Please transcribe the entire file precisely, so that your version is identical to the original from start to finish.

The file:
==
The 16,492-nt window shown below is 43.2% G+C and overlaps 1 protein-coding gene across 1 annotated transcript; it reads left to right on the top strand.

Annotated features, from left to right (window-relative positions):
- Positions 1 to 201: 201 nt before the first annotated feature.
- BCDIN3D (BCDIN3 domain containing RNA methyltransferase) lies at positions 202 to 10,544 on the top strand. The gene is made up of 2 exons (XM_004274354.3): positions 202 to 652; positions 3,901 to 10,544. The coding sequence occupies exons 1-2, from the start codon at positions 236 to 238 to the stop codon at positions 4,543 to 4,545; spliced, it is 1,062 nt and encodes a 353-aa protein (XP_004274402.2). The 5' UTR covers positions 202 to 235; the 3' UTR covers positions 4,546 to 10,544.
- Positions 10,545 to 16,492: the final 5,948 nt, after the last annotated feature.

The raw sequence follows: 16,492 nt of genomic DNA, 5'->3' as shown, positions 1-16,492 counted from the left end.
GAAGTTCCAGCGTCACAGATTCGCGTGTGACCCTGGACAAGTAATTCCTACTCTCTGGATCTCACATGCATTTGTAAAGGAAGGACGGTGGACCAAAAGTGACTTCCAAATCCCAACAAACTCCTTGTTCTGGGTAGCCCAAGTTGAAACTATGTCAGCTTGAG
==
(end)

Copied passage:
The 16,492-nt window shown below is 43.2% G+C and overlaps 1 protein-coding gene across 1 annotated transcript; it reads left to right on the top strand.

Annotated features, from left to right (window-relative positions):
- Positions 1 to 201: 201 nt before the first annotated feature.
- BCDIN3D (BCDIN3 domain containing RNA methyltransferase) lies at positions 202 to 10,544 on the top strand. The gene is made up of 2 exons (XM_004274354.3): positions 202 to 652; positions 3,901 to 10,544. The coding sequence occupies exons 1-2, from the start codon at positions 236 to 238 to the stop codon at positions 4,543 to 4,545; spliced, it is 1,062 nt and encodes a 353-aa protein (XP_004274402.2). The 5' UTR covers positions 202 to 235; the 3' UTR covers positions 4,546 to 10,544.
- Positions 10,545 to 16,492: the final 5,948 nt, after the last annotated feature.

The raw sequence follows: 16,492 nt of genomic DNA, 5'->3' as shown, positions 1-16,492 counted from the left end.
GAAGTTCCAGCGTCACAGATTCGCGTGTGACCCTGGACAAGTAATTCCTACTCTCTGGATCTCACATGCATTTGTAAAGGAAGGACGGTGGACCAAAAGTGACTTCCAAATCCCAACAAACTCCTTGTTCTGGGTAGCCCAAGTTGAAACTATGTCAGCTTGAG